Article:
We are often taught from a young age that Miriam spoke Lashon HaRa about Moshe and was therefore punished with Tzara’at. However, we often push aside a question that is fundamental to the entire discussion. What is it about Lashon HaRa that makes the punishment so severe?
A Mashal may be able to shed light on the situation. A young boy had trouble controlling his temper. He once approached his father and said, “Dad, I want to learn how to control my anger.” His father thought about this request and gave his son a bag of thumbtacks, instructing his son to put a pin into the wall every time he says something he regrets, until he doesn’t lose his temper at all. This was a hard task for the son. The 1st day, he drilled 38 pins into the wall. Slowly and gradually, this number shrunk, until the day finally came when he didn’t lose his temper once. The boy enthusiastically ran to his father and said, “Dad, I did it! I didn’t lose my temper!” His father was very pleased, but then said, “From now on, every day you don’t lose your temper, I want you to take one thumbtack out of the wall.” This was an even longer process, but eventually the day came when all of the thumbtacks were out of the wall. His father then took him to the wall and said, “When you take a thumbtack and put it into the wall, it will leave a mark even after it is removed. Your words have the same effect.” Once we say anything, positive or negative, we can’t take it back. Our words will always be out there.
Baruch Hashem we have a Mitzvah to remember to avoid speaking Lashon HaRa every day. In many Siddurim, a list of the ‘Sheish Zechirot,’ ‘six remembrances,’ is recorded after Shacharit. One of these is to remember the Lashon HaRa that Miriam spoke. This Mitzvah should be a constant reminder of how severe the punishment for Lashon HaRa is.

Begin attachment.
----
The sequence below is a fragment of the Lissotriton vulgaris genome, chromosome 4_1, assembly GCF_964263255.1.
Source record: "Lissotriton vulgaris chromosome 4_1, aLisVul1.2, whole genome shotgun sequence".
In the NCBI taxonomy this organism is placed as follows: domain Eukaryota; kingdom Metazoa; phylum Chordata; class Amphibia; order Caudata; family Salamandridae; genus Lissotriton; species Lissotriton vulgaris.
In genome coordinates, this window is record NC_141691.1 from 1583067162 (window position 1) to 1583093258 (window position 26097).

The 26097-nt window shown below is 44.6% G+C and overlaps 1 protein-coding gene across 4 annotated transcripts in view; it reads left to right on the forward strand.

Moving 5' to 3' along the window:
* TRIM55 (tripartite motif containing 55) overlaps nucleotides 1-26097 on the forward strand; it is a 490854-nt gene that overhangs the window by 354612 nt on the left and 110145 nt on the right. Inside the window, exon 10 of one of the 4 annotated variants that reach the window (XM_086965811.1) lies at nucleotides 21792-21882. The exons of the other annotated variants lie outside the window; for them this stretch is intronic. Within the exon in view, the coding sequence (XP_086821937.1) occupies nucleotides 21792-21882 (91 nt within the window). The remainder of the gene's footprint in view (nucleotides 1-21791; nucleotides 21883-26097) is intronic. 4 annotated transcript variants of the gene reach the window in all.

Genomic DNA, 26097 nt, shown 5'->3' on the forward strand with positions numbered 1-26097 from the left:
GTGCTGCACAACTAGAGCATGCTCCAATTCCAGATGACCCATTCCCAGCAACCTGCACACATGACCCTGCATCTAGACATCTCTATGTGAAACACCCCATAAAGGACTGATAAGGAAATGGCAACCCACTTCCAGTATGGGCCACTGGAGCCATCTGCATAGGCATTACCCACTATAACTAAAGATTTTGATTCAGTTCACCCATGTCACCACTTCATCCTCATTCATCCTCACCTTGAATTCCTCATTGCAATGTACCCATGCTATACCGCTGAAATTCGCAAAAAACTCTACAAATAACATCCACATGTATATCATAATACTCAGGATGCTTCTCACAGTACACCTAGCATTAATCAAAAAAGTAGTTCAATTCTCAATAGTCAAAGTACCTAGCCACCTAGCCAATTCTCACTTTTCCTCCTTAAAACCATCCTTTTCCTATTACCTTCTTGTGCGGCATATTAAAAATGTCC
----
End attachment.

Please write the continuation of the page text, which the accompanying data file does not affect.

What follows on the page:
In his book Chofetz Chaim: A Lesson A Day, Rabbi Shimon Finkelman explains that, “peace is precious, for in its merit, God does not allow the Satan to harm the Jewish People, even when idolatry is found among them.” The first step to maintaining peace among the Jewish nation is to refrain from speaking Lashon HaRa. Furthermore, Rabi Shimon Ben Gamliel in the Mishnah in Pirkei Avot (1:18) states that, “the world exists due to three things: justice, truth and peace.” It is no coincidence that every day we conclude Shemoneh Esrei, the core of our Tefilah, with a blessing that mentions Hashem’s role in peace. The first step to insuring that we don’t speak Lashon HaRa and don’t incur the penalty of Tzara’at is establishing peace within Am Yisrael.